Is the claim that users of magic exist so true, that to say the opposite is heresy?
Basically, this question and the succeeding chapter seek to prove the existence of magical forces in the world. First, we are presented with the most common claims to the opposite, namely that only God may change things within the world or in the human body. Through this it must then also be true that demons and witches have no powers.
These claims are then debunked, using Bible verses and writings of such wise old men as Augustine and Ambrosius among others. Unfortunately I’m not that familiar with such works as summa contra gentiles, de civitate Dei and de doctrina christiana as to argue with any of the arguments… and my latin is sketchy at best.
The basic ideas presented to us are as follows: God may want to use the magic as a punishment for the victim and thus allows the evil to happen; the Bible gives examples of God allowing demons to have an influence; and God’s law decrees that witches must die. Isn’t that an irrefutable argument for witches existing if anything, so bad they must die? Ancient laws against fortune telling, scrying and witchcraft also serve as prove to the existence of magic.
We arrive then to the conclusion that the Devil and demons may work in the world by themselves or through magic users if God so allows. These magic users, if caught, must then be punished as decreed in law. We are also reminded that everyone should turn in their neighborhood witch.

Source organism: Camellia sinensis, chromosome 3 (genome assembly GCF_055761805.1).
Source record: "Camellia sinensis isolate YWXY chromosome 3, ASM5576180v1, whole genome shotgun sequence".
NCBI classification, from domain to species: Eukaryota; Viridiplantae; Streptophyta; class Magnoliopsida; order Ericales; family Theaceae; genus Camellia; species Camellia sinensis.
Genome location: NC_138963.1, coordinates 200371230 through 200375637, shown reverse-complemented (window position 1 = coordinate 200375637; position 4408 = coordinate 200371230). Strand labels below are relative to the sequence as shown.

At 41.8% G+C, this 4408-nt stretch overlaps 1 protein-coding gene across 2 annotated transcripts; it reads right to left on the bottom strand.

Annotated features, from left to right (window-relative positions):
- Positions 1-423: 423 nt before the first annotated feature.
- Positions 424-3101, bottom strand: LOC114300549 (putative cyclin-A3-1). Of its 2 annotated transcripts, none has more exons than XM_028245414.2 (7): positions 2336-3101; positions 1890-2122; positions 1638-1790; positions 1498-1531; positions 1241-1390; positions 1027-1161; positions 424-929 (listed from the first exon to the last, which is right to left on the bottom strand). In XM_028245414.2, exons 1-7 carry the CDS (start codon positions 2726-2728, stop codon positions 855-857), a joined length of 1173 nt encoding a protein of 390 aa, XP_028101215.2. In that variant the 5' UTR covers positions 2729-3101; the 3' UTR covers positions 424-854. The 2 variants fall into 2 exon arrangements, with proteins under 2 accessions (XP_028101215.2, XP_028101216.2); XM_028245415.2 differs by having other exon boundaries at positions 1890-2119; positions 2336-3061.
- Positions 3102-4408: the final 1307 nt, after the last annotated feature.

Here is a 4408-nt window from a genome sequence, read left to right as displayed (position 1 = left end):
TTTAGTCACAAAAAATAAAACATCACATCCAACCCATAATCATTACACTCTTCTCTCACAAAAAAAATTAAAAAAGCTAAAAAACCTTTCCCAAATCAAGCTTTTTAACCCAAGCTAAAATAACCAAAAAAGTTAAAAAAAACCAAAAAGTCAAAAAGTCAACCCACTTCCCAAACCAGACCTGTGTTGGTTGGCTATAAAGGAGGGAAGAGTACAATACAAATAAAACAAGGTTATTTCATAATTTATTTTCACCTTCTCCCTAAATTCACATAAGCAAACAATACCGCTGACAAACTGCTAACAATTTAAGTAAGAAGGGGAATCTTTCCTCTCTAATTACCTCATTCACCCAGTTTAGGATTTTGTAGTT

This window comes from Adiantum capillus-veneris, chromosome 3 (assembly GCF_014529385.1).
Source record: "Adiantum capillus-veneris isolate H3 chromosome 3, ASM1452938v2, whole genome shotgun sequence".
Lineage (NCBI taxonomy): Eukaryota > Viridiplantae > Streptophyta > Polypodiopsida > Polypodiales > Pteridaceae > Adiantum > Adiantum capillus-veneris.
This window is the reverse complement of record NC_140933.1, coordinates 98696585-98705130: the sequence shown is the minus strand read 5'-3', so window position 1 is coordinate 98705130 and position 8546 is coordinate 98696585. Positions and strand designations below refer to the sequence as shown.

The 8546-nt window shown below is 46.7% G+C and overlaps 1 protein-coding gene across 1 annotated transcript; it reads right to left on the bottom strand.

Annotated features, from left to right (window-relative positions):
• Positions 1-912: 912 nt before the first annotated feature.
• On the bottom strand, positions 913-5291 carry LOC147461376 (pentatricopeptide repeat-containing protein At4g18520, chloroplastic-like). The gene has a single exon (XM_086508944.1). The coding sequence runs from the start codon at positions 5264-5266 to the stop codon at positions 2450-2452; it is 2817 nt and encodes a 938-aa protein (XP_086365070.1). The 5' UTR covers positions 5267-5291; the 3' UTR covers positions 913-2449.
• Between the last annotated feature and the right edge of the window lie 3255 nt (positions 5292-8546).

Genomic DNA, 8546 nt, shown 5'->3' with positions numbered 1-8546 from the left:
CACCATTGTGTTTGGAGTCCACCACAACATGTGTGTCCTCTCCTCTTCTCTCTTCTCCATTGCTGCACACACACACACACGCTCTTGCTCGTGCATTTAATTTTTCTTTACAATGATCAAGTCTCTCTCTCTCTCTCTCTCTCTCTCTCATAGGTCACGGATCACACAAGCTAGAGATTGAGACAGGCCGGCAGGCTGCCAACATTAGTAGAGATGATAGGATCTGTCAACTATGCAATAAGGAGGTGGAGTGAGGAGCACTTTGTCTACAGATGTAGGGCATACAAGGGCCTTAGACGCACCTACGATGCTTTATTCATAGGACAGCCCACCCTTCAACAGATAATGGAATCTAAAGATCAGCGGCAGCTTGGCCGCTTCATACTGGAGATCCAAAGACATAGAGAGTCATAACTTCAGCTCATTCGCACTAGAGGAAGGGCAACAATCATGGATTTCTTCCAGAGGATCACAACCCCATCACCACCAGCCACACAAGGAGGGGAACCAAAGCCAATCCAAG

I daresay it took me an hour to get an understanding of the chapter. I’m not particularly sure I still understood everything right, and this book is in my first language. Oh my, I do not know how I’ll pull this through. I really thought there’d never be a day when I didn’t understand what I’m reading (with the exception of government forms, no one understands those).
The translator has done an amazing job, it couldn’t have been easy to tackle that particular beast. My Bible must be a bit different of the one used in the book, however, because I checked the verses and some of them ‘weren’t there’, as in the number didn’t match. In one case there was a verse, but the contents didn’t match the subject matter. It is also completely possible this is due to my inferior Bible-skills.
So far I can’t really argue with the book. If we accept the existence of God as true and Bible as truth as well, the arguments against the questions are sound.
Next up, Question Two.